Yet it’s also the case that people sometimes interpret the need to provide an alternative to capitalist individuality as an injunction to destroy any individual who emerges out of the left as someone exciting, someone to hear and read. Need passes through demand to the plane of unconditionality, to put it in the ever-popular Lacanian idiom. In this urge to destroy, we find the intensity, the excess, of desire. It’s desire that is absolute, unconditioned, out of proportion, desire that abolishes the dimension of the other.

We learn from Lacan that this desire is incommensurate to any specific object. So, we would be wrong to think of it in terms of its object. I admit, this is a drag. It would be much easier to be able to point out that someone desires their own fame, their own power, their own glory, and then demolish them by demonstrating how this desire makes them hypocrites, failed and false leftists, even betrayers of the people or the revolution. This sort of cheap shot relies on a shift into the economy of the drive, into the loop of momentary satisfaction where one repeats the same gestures over and over, getting off a little bit, enjoying, but completely effacing the dimension of desire.

To think within desire we have to think of it in terms of its effects, its abolition of the dimension of the other. The question, then, would be who is the other who is abolished? Who is the other for us?

For communists, the other is the capitalist other. In the demand to abolish private property (ownership and waged labor), basic needs pass “over to a state of being unconditioned, not because it is a question of something borrowed from a particular need, but of an absolute condition out of all proportion to the need for any object whatsoever, and in so far as this condition is perhaps called for precisely in this, that it abolishes here the dimension of the other, that it is a requirement in which the other does not have to reply yes or no.” The capitalist cannot meet the demand. It cannot even reply “yes or no.” Morphed through demands, basic needs are not enough. Their satisfaction is just a vehicle for a more profound, unconditional, restructuring of society.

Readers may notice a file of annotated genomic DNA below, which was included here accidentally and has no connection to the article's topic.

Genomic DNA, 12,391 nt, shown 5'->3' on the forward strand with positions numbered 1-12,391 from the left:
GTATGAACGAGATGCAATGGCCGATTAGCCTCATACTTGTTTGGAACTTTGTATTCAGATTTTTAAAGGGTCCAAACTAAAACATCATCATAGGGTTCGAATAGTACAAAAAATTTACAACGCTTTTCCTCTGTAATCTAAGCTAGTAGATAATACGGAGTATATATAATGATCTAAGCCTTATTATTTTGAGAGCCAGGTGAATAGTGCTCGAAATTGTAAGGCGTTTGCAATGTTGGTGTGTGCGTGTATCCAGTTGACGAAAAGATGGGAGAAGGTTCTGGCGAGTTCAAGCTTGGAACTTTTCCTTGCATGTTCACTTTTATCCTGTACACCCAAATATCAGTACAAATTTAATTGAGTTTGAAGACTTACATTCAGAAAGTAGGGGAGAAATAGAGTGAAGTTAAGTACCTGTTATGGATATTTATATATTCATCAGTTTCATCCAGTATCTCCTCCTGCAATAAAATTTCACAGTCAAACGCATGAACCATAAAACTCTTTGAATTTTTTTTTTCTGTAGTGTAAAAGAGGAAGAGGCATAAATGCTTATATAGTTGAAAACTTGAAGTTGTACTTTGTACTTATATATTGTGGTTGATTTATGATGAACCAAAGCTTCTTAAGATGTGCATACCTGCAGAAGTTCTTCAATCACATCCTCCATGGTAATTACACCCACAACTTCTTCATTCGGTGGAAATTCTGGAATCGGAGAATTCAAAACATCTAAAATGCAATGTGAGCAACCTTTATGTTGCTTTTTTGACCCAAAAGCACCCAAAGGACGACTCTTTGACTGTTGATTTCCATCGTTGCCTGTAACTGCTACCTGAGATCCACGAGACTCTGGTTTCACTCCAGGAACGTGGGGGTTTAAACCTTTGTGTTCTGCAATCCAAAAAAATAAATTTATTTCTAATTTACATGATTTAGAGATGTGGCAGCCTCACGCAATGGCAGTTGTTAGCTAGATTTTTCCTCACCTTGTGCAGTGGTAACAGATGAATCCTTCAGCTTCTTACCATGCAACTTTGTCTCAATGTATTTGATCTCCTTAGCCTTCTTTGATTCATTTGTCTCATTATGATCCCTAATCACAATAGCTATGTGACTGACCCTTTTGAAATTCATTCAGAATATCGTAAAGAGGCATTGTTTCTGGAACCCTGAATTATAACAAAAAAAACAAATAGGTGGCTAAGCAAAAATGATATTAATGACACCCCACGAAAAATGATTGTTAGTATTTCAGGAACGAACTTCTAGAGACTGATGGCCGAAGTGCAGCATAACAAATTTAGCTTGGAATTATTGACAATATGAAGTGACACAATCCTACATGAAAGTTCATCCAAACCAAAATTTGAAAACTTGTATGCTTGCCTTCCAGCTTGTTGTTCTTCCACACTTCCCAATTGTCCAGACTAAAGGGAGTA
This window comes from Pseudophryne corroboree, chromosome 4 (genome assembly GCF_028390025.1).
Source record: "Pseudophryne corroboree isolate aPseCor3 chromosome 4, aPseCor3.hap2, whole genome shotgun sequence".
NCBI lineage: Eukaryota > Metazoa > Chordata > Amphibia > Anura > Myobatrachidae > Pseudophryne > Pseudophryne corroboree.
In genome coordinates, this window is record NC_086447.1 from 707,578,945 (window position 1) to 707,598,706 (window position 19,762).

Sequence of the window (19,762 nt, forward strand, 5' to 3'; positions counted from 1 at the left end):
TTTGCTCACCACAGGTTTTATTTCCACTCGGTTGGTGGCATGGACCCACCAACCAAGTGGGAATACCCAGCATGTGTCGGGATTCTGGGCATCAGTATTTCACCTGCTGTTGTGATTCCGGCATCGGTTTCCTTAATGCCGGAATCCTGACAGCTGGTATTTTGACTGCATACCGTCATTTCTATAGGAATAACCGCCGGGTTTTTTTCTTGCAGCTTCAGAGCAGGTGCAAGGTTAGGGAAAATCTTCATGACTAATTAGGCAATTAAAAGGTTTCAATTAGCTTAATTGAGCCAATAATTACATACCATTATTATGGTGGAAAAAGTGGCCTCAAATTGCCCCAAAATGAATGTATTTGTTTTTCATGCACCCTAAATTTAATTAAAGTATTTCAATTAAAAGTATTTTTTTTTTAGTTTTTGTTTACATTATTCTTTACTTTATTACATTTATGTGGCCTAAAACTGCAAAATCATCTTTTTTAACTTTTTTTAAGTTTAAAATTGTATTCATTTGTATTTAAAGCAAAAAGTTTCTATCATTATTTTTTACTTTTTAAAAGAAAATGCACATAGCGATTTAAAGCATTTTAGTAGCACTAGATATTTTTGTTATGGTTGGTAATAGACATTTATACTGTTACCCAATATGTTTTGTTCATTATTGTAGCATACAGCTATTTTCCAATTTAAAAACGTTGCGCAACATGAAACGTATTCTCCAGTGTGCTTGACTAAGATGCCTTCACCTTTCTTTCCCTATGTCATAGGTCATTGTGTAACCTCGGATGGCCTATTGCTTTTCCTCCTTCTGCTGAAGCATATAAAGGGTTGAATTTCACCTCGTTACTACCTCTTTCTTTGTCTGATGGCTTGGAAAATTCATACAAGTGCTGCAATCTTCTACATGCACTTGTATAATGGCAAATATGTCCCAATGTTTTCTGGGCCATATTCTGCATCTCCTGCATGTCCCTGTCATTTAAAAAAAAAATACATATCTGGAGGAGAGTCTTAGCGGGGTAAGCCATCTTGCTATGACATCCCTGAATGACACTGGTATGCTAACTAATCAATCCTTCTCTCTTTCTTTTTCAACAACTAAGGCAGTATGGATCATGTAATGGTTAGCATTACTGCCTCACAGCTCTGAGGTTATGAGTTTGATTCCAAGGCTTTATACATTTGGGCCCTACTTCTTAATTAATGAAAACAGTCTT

An effect of communist desire, then, is the abolition of capitalist other, and hence an abolition of class itself, the very relation on which capitalism depends.

It’s no wonder that capitalism works incessantly at blocking this dimension of desire, at attempting to push it into the more present and frequent momentary satisfactions of drive. Capitalism wants to channel this desire into different languages and images, the ones that it provides — that of individuality, specificity, uniqueness. For a left that has struggled for a voice in a place contorted by forty years of unfettered capitalism, this channeling is apparent in efforts to suppress emerging class solidarity. Even as a global proletariat — textile workers in Bangladesh, technology workers in China, transport workers of multiple backgrounds, indeed, a mobile proletariat visible less in terms of national location, race, or sex than of interdependence along multiple vectors — presses to build its collective power, the left finds itself attached to practices that undermine solidarity. Perpetually suspicious and mistrustful, it eats its own.

There are multiple versions of this mistrust. Sometimes it manifests as a preoccupation with process. Sometimes it manifests as critique and “problematization” before anything has even been carried out. For those who engage in social media, the left-liberal press, and left academia, it appears as a set of predictable responses and snarky one-liners, which then devolve into debates over tone, and various accusations, most of which are mean-spirited, many of which demolish rather than build.